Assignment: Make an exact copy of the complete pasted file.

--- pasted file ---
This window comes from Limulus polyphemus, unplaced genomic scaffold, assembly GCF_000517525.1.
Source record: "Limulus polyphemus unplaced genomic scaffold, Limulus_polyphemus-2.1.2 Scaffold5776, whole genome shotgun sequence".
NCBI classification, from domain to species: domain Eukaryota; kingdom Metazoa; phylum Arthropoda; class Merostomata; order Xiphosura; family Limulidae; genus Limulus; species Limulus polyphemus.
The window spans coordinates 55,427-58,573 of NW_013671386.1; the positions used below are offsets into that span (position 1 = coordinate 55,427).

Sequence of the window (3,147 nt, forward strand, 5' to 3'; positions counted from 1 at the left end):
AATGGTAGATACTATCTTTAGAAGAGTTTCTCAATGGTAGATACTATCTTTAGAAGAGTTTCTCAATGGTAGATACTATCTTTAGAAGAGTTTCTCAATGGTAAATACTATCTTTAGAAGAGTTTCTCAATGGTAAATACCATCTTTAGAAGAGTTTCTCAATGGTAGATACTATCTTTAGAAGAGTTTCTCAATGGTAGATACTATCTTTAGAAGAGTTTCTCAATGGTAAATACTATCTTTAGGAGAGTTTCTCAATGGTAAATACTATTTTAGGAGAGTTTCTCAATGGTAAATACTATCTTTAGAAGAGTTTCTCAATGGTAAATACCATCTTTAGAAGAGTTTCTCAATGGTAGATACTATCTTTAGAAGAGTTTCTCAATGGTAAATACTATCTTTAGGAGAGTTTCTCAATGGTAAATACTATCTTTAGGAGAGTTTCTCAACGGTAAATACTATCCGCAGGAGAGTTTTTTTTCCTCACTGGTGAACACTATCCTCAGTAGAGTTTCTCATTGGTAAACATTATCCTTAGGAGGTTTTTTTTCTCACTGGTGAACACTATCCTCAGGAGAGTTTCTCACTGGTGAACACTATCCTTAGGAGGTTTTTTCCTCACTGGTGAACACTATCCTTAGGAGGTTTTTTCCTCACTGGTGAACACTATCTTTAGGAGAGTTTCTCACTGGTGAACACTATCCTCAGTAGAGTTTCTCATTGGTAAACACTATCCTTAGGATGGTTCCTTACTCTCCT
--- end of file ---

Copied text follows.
This window comes from Limulus polyphemus, unplaced genomic scaffold, assembly GCF_000517525.1.
Source record: "Limulus polyphemus unplaced genomic scaffold, Limulus_polyphemus-2.1.2 Scaffold5776, whole genome shotgun sequence".
NCBI classification, from domain to species: domain Eukaryota; kingdom Metazoa; phylum Arthropoda; class Merostomata; order Xiphosura; family Limulidae; genus Limulus; species Limulus polyphemus.
The window spans coordinates 55,427-58,573 of NW_013671386.1; the positions used below are offsets into that span (position 1 = coordinate 55,427).

Sequence of the window (3,147 nt, forward strand, 5' to 3'; positions counted from 1 at the left end):
AATGGTAGATACTATCTTTAGAAGAGTTTCTCAATGGTAGATACTATCTTTAGAAGAGTTTCTCAATGGTAGATACTATCTTTAGAAGAGTTTCTCAATGGTAAATACTATCTTTAGAAGAGTTTCTCAATGGTAAATACCATCTTTAGAAGAGTTTCTCAATGGTAGATACTATCTTTAGAAGAGTTTCTCAATGGTAGATACTATCTTTAGAAGAGTTTCTCAATGGTAAATACTATCTTTAGGAGAGTTTCTCAATGGTAAATACTATTTTAGGAGAGTTTCTCAATGGTAAATACTATCTTTAGAAGAGTTTCTCAATGGTAAATACCATCTTTAGAAGAGTTTCTCAATGGTAGATACTATCTTTAGAAGAGTTTCTCAATGGTAAATACTATCTTTAGGAGAGTTTCTCAATGGTAAATACTATCTTTAGGAGAGTTTCTCAACGGTAAATACTATCCGCAGGAGAGTTTTTTTTCCTCACTGGTGAACACTATCCTCAGTAGAGTTTCTCATTGGTAAACATTATCCTTAGGAGGTTTTTTTTCTCACTGGTGAACACTATCCTCAGGAGAGTTTCTCACTGGTGAACACTATCCTTAGGAGGTTTTTTCCTCACTGGTGAACACTATCCTTAGGAGGTTTTTTCCTCACTGGTGAACACTATCTTTAGGAGAGTTTCTCACTGGTGAACACTATCCTCAGTAGAGTTTCTCATTGGTAAACACTATCCTTAGGATGGTTCCTTACTCTCCT